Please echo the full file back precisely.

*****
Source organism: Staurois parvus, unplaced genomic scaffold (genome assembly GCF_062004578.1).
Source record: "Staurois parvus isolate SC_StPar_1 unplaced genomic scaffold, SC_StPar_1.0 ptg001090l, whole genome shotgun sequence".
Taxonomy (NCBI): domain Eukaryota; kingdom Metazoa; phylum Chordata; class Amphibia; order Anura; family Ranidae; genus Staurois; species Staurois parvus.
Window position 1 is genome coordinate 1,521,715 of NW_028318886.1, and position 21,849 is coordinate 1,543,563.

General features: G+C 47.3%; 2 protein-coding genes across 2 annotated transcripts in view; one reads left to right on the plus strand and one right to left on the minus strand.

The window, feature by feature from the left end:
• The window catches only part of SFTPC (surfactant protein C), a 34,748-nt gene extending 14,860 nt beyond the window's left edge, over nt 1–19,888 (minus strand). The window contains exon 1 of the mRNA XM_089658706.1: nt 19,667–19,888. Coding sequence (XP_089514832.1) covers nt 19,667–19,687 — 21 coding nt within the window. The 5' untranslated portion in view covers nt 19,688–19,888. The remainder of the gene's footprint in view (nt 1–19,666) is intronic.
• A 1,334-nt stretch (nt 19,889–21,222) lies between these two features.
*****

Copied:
Source organism: Staurois parvus, unplaced genomic scaffold (genome assembly GCF_062004578.1).
Source record: "Staurois parvus isolate SC_StPar_1 unplaced genomic scaffold, SC_StPar_1.0 ptg001090l, whole genome shotgun sequence".
Taxonomy (NCBI): domain Eukaryota; kingdom Metazoa; phylum Chordata; class Amphibia; order Anura; family Ranidae; genus Staurois; species Staurois parvus.
Window position 1 is genome coordinate 1,521,715 of NW_028318886.1, and position 21,849 is coordinate 1,543,563.

General features: G+C 47.3%; 2 protein-coding genes across 2 annotated transcripts in view; one reads left to right on the plus strand and one right to left on the minus strand.

The window, feature by feature from the left end:
• The window catches only part of SFTPC (surfactant protein C), a 34,748-nt gene extending 14,860 nt beyond the window's left edge, over nt 1–19,888 (minus strand). The window contains exon 1 of the mRNA XM_089658706.1: nt 19,667–19,888. Coding sequence (XP_089514832.1) covers nt 19,667–19,687 — 21 coding nt within the window. The 5' untranslated portion in view covers nt 19,688–19,888. The remainder of the gene's footprint in view (nt 1–19,666) is intronic.
• A 1,334-nt stretch (nt 19,889–21,222) lies between these two features.